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Subspecialties Retina, Basic & Translational Research, Imaging & Diagnostics

Retinal Roadbook… and Other News

Credit: Image sourced from Shutterstock.com

Baby blue. A multinational study led by researchers at the University of Leicester, UK, has deciphered how genetics influence visual development in developing babies’ eyes – more specifically looking at genes associated with arrested development of the fovea (1). They investigated a cohort of almost one thousand people with confirmed genetic disorders associated with foveal hypoplasia - classifying how foveal development correlates to genotype and the visual outcome.

Extending family. NEI researchers have identified a novel early-onset macular dystrophy that occurs as a result of new mutations in the gene TIMP3, already known to be associated with the disease (2). These new mutations were not in the mature protein, but in the signal peptide preventing the immature protein from being cleaved.

Marked targets. Fibroblasts from primary open angle glaucoma patients were reprogrammed into stem cells and differentiated to form a model of the retina and optic nerve to identify unknown genetic markers of glaucoma (3). 312 genetic variants were associated with the target retinal cells and 97 genetic clusters were linked to glaucoma caused damage.

Pixel by pixel. A machine learning model uses a pixel stratification approach to comprehensively reconstruct and examine the vitreous anatomy in 3D. The technique produces high quality 3D movies, similar to triamcinolone-assisted vitrectomy or postmortem dye injection (4). By examining the vitreous structure beyond the vitreoretinal interface there are applications for many macular diseases and diabetic retinopathy. The approach uses swept source OCT (SS-OCT) scans that are analyzed through Fiji (is just image J) to stack into cubic voxels. After processing the signals from the vitreous gel, spaces within, and interfaces between them, two classes of “Septa” and “Other” were defined - these pixels were assigned to either of the classes, which in turn trained the classifier system.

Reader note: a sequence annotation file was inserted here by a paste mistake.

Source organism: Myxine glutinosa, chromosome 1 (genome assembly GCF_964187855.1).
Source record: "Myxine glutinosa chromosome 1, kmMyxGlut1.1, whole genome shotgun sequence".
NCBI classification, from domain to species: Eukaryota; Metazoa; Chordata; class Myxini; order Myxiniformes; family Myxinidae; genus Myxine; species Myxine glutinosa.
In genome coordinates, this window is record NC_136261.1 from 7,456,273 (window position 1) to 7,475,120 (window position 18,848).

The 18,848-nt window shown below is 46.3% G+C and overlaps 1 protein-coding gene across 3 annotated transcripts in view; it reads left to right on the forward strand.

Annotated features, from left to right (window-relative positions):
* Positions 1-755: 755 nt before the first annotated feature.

Intelligent reclassification. A new proposed framework for classifying diabetic retinopathy uses OCT and OCT-A with AI to provide specialized classification, all under one imaging modality (5).

Safe but inefficient. An early LHON clinical trial shows that gene therapy treatment trial is safe but not effective at improving or slowing vision loss (6).

Plateau in progress. Although visual impairment in adults with diabetes was in decline since 2000, this may have plateaued from 2012 (7). The study performed by the CDC provides insights into vision impairment in adults with diabetes.

Through thick and thin. Retinal nerve fiber layer thickness is associated with cognitive function and subsequent cognitive decline (8). This information could be applied to OCT eye tests as a predictive biomarker for cognitive function in older patients. 

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  1. HJ Kuht et al., Ophthalmology, 129, 708 (2022). PMID: 35157951.
  2. B Guan et al., JAMA Ophthalmol, 140, 730 (2022). PMID: 35679059.
  3. M Daniszewski et al., Cell Genomics, 2, 8 (2022). Doi: 10.1016/j.xgen.2022.100142.
  4. A Thi et al., Transl Vis Sci Technol, 11, 3 (2022). PMID: 35802368.
  5. P Zang et al., Transl Vis Sci Technol, 11, 10 (2022). PMID: 35822949.
  6. BL Lam et al., Am J Ophthalmol, S0002-9394, 00088 (2022). PMID: 35271811.
  7. EA Lundeen et al., Poster Presentation at ADA (2022). Available at: https://bit.ly/3z9dRuv.
  8. HM Kim et al., JAMA Ophthalmol, 140, 683 (2022). PMID: 35616950.
About the Author
Geoffrey Potjewyd

Associate Editor, The Ophthalmologist

The lion’s share of my PhD was spent in the lab, and though I mostly enjoyed it (mostly), what I particularly liked was the opportunity to learn about the latest breakthroughs in research. Communicating science to a wider audience allows me to scratch that itch without working all week only to find my stem cell culture has given up the ghost on the Friday (I’m not bitter). Fortunately for me, it turns out writing is actually fun – so by working for Texere I get to do it every day, whilst still being an active member of the clinical and research community.

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